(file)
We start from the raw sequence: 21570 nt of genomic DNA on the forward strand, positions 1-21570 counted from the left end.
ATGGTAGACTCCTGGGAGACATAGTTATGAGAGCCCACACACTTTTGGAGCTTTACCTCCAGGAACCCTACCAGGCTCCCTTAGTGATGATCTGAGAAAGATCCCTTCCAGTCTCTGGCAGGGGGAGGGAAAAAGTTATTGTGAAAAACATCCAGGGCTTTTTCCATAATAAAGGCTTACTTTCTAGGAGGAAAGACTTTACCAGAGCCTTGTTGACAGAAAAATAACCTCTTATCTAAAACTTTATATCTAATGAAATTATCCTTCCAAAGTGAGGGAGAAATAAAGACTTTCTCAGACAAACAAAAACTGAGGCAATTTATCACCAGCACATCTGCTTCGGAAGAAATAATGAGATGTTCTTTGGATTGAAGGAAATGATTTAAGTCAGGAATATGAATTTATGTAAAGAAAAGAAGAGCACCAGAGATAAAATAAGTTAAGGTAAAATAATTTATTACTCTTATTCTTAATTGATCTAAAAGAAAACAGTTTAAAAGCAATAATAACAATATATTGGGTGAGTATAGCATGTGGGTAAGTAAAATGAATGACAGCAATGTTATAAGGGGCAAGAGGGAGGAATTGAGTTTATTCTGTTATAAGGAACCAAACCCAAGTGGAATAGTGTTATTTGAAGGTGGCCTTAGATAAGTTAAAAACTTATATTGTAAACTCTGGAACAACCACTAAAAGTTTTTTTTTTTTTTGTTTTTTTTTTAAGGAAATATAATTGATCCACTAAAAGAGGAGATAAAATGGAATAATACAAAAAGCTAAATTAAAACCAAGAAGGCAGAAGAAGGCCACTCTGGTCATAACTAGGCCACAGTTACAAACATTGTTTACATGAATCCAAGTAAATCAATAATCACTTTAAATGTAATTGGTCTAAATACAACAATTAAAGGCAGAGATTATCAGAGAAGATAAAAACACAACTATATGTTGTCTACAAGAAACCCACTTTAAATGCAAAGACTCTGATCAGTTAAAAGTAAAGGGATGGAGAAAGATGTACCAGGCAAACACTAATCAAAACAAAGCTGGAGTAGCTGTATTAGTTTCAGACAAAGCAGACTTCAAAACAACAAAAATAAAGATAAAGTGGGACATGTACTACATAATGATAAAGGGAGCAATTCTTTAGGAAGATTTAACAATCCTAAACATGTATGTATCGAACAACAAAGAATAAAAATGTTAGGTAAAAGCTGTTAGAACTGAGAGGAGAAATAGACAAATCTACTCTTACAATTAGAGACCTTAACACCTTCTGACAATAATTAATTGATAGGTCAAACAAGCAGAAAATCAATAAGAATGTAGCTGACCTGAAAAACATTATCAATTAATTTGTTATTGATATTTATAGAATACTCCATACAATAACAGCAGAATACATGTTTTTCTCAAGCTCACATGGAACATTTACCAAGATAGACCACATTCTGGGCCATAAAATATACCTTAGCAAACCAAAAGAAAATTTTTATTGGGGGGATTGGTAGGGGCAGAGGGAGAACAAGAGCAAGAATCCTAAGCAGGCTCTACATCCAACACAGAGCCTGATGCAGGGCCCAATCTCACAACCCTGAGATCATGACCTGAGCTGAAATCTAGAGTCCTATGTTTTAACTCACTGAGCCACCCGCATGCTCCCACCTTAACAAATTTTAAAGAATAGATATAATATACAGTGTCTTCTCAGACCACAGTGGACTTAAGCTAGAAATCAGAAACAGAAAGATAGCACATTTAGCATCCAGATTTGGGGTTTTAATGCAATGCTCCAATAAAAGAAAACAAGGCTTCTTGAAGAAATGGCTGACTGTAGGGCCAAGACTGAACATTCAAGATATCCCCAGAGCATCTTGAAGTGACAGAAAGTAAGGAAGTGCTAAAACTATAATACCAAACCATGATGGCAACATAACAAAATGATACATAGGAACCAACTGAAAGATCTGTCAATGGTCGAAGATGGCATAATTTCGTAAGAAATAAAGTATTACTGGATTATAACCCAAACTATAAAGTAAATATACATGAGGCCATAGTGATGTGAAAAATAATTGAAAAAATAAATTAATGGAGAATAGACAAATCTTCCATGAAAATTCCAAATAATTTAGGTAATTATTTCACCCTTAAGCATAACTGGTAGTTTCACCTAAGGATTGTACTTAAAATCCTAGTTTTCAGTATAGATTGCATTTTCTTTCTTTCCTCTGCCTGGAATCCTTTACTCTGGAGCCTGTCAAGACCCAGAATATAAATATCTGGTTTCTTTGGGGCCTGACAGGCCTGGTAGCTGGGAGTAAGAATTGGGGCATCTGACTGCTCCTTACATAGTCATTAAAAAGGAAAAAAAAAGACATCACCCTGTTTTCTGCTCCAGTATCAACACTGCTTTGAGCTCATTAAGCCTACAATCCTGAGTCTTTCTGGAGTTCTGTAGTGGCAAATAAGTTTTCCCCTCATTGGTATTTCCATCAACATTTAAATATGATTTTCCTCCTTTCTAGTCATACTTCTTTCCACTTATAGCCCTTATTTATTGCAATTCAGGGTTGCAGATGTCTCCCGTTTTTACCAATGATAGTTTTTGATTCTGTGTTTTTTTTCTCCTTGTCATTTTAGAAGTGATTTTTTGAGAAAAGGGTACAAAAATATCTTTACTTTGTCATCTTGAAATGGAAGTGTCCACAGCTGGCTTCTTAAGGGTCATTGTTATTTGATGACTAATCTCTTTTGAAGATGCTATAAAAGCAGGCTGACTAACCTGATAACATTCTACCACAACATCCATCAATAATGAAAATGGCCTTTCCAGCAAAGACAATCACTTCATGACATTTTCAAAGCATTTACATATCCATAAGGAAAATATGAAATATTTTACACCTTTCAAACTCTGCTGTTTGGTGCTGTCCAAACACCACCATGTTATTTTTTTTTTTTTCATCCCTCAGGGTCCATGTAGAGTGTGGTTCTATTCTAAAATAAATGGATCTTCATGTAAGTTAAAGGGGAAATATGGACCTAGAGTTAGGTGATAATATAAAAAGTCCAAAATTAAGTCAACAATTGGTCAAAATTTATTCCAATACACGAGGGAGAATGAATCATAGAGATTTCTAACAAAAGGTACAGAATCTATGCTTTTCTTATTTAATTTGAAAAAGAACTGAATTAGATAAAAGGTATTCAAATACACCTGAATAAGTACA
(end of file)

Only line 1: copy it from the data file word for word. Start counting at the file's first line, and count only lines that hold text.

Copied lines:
We start from the raw sequence: 21570 nt of genomic DNA on the forward strand, positions 1-21570 counted from the left end.